What factors would make a threat “high risk” versus “medium” or “low risk”? Are there threat severity levels that could be used to make these definitions?
What are some good examples of low, medium, and high-risk threats?
In this episode of the Managing Uncertainty Podcast, Bryghtpath Principal & CEO Bryan Strawser addresses these questions as he shared a model set of threat severity levels and examples that can be used by any organization.
Hey, folks. Bryan Strawser, principal and CEO at Bryghtpath, here, and welcome back to the Managing Uncertainty Podcast. This week, I wanna continue our discussion on workplace balance and threat management programs by talking about how to categorize a threat in terms of severity. We like to keep our threat severity discussions relatively simple and think about organizing threats as either low, medium or high. A low-risk threat would be a threat that is a general security incident with nonspecific threats. In these cases, this might require … it might involve general security support in a situation, it might involve a simple employment dispute, and involve, primarily, indirect threats.
So, if we think back to last week’s episode where we were talking about the threat incident risk factors and how to evaluate those risks against those risk factors, evaluate the threat rather, against the risk factors, that’s really what we’re doing here. We’re looking at this low-risk threat, we’re looking at those threat incident risk factors and we look at it and say, “Well, there’s not many of these risk factors present.”
So, a good example of a low-risk threat as defined by our threat severity levels would be when your company’s call center receives an anonymous call that’s a nonspecific threat to blow up your headquarter’s location. It’s literally someone calls and says, “I’m unhappy about this refund that I didn’t get, and so I’m gonna blow up your headquarters in Minneapolis,” and then hangs up. That’s not a very specific threat. There’s nothing specific there, there’s not a lot of directness, there’s not a lot of detail, there’s nothing actionable, there’s no outlining of a plan. It’s just somebody who’s mad and they’re blowing off steam. Should you still communicate this, should you still evaluate it, should you still think about, “Are there preventative measures?” Sure. But again, this is a low-risk situation.
Next, we think about how we categorize a medium-risk threat. Factors here could be multiple, repeated threats about the same situation or from the same individual, repeated angry outbursts, a repeated pattern of harassment or violent behavior, it could be a subject with multiple risk factors present, the risk factors that we talked about in last week’s episode, or it could be a strong suicide threat where those threat factors, threat risk incident … threat risk factors we spoke about last week for suicide are present in this individual, and so you’ve chosen to classify this as a medium-risk threat.
An example would be a current employee at your company who’s made a public threat of suicide. They have had recent performance issues and problems and a recent uptick in grievances towards their supervisor. So, this is a medium-risk situation. This is one that probably requires a threat action plan. You may need to take some specific safety and security measures in response to this. Definitely worth active intervention and determining the right threat strategy, threat management strategy to put into place.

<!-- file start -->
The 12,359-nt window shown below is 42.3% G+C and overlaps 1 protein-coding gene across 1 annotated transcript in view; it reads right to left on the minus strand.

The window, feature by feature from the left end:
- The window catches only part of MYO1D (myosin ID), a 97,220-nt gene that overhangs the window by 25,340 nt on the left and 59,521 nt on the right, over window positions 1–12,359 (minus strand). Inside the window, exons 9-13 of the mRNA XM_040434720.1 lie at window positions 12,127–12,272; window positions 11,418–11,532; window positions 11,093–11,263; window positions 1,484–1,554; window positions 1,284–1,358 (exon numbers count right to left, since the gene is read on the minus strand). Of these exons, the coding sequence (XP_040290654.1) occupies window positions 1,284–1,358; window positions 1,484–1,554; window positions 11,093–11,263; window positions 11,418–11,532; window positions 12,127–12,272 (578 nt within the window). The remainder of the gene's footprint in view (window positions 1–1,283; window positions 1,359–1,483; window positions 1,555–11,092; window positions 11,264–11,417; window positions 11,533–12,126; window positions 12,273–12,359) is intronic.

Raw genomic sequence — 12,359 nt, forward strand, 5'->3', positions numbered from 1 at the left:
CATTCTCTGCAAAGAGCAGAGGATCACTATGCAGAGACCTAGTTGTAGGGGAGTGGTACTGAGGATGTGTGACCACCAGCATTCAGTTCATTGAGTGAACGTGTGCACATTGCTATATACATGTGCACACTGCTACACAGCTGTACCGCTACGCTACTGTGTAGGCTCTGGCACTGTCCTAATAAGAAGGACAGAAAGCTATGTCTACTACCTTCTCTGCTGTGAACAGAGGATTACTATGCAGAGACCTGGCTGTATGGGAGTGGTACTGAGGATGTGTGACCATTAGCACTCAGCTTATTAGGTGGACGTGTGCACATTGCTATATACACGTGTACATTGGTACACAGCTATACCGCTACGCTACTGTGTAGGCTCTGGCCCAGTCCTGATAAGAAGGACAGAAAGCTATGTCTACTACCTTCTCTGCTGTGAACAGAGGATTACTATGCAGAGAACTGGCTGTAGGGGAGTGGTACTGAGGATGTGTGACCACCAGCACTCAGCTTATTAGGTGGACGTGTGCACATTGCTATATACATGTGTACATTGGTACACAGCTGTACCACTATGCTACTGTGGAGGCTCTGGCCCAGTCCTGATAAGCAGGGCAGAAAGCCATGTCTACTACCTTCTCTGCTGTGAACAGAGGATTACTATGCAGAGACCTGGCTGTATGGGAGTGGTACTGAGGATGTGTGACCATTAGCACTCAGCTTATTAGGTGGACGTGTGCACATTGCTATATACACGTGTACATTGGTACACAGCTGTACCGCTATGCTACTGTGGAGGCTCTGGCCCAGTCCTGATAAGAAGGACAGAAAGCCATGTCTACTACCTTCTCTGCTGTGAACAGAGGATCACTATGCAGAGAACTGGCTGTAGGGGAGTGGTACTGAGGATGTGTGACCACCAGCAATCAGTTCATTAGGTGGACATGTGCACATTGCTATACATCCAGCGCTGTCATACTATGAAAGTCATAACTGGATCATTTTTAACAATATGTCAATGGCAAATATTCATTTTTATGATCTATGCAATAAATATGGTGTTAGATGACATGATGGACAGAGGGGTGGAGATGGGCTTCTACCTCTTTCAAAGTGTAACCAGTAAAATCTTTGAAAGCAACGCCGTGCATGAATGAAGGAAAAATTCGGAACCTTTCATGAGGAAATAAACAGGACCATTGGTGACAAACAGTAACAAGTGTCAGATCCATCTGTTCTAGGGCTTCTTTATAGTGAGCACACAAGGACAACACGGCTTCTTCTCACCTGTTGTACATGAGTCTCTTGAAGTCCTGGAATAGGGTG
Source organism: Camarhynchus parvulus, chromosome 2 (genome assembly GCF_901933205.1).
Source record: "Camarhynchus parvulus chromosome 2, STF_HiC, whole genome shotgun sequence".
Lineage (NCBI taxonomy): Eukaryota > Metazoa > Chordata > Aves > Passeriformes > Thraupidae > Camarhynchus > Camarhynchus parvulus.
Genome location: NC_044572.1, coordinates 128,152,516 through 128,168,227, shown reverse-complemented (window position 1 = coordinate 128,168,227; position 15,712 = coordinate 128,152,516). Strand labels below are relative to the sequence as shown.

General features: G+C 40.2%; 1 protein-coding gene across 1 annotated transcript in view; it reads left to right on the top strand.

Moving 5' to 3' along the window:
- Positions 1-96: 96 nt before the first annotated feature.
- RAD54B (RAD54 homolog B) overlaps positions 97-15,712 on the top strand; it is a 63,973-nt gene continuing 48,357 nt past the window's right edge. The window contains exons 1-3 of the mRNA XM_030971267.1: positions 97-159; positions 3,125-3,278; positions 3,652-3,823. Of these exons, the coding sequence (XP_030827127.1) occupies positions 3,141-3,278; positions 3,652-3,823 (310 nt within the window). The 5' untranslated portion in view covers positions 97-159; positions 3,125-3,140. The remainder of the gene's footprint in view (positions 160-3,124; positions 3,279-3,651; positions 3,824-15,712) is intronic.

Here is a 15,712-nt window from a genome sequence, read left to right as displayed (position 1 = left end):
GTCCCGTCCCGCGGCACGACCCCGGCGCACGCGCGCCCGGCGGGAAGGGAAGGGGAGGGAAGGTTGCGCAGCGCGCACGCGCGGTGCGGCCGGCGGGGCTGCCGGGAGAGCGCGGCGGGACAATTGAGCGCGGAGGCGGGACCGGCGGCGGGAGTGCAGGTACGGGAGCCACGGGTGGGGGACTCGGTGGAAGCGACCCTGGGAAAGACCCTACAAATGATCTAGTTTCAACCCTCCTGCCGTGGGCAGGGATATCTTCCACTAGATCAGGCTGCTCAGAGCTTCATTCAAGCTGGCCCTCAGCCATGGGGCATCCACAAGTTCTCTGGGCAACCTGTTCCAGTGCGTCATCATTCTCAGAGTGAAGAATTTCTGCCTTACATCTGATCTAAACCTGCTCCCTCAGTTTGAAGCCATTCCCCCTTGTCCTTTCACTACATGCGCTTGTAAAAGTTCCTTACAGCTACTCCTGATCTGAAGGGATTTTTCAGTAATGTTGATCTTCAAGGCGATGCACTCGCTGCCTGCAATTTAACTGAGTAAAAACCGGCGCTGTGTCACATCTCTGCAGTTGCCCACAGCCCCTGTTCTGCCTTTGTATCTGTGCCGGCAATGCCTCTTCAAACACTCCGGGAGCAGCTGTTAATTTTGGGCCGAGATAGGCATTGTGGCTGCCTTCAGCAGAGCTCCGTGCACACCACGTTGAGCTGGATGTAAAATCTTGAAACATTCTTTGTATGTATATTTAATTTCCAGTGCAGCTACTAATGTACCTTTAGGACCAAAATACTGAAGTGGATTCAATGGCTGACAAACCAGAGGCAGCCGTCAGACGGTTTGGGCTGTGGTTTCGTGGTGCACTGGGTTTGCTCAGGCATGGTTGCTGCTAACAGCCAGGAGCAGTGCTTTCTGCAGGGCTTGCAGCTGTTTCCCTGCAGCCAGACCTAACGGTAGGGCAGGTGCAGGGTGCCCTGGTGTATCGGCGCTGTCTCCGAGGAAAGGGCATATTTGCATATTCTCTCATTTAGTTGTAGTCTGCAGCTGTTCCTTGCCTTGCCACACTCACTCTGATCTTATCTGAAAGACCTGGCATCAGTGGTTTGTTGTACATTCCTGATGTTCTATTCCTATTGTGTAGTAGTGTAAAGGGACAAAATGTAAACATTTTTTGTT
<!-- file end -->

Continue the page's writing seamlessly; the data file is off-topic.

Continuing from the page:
And then, finally, we have high-risk threats. This would be where you have a specific, direct, and actionable threat made or perhaps threats made against multiple victims. It could be a subject with multiple confirmed risk factors that are present or it could be a medium-risk threat that’s occurred, but it involves a weapon, and you know that the individual has access to that weapon.
An example for a high-risk threat could be a former employer making multiple specific threats against a manager, that this individual is known to possess firearms and had a previous arrest or terroristic threats involving a firearm. Clearly, a high-risk threat. Definitely, one where immediate action is likely warranted through your threat management process.
Again, you can use the threat severity levels to help define this.
The way that these threats should be evaluated is through a threat management process and a threat management team that has the right expertise, internal and external, to the organization to understand and evaluate the threat and make the right recommendations in terms of developing a plan that needs to be followed to ensure the safety and security of your employees. These are topics we’ll talk about in next week’s episode where we will walk through a sample of workplace violence and threat management framework that you can use for your organization.
If you like an easy-to-use one-page threat severity levels graphic outlining the threat severity levels that we just discussed, low, medium, and high, and examples of these situations, visit Bryghtpath.com/42. That’s Bryghtpath.com/42, and we’ll have that available for download as a part of this episode. That’s it for this episode of Managing Uncertainty. Tune in next week, and we’ll walk through our workplace balance and threat management program. Thanks for listening.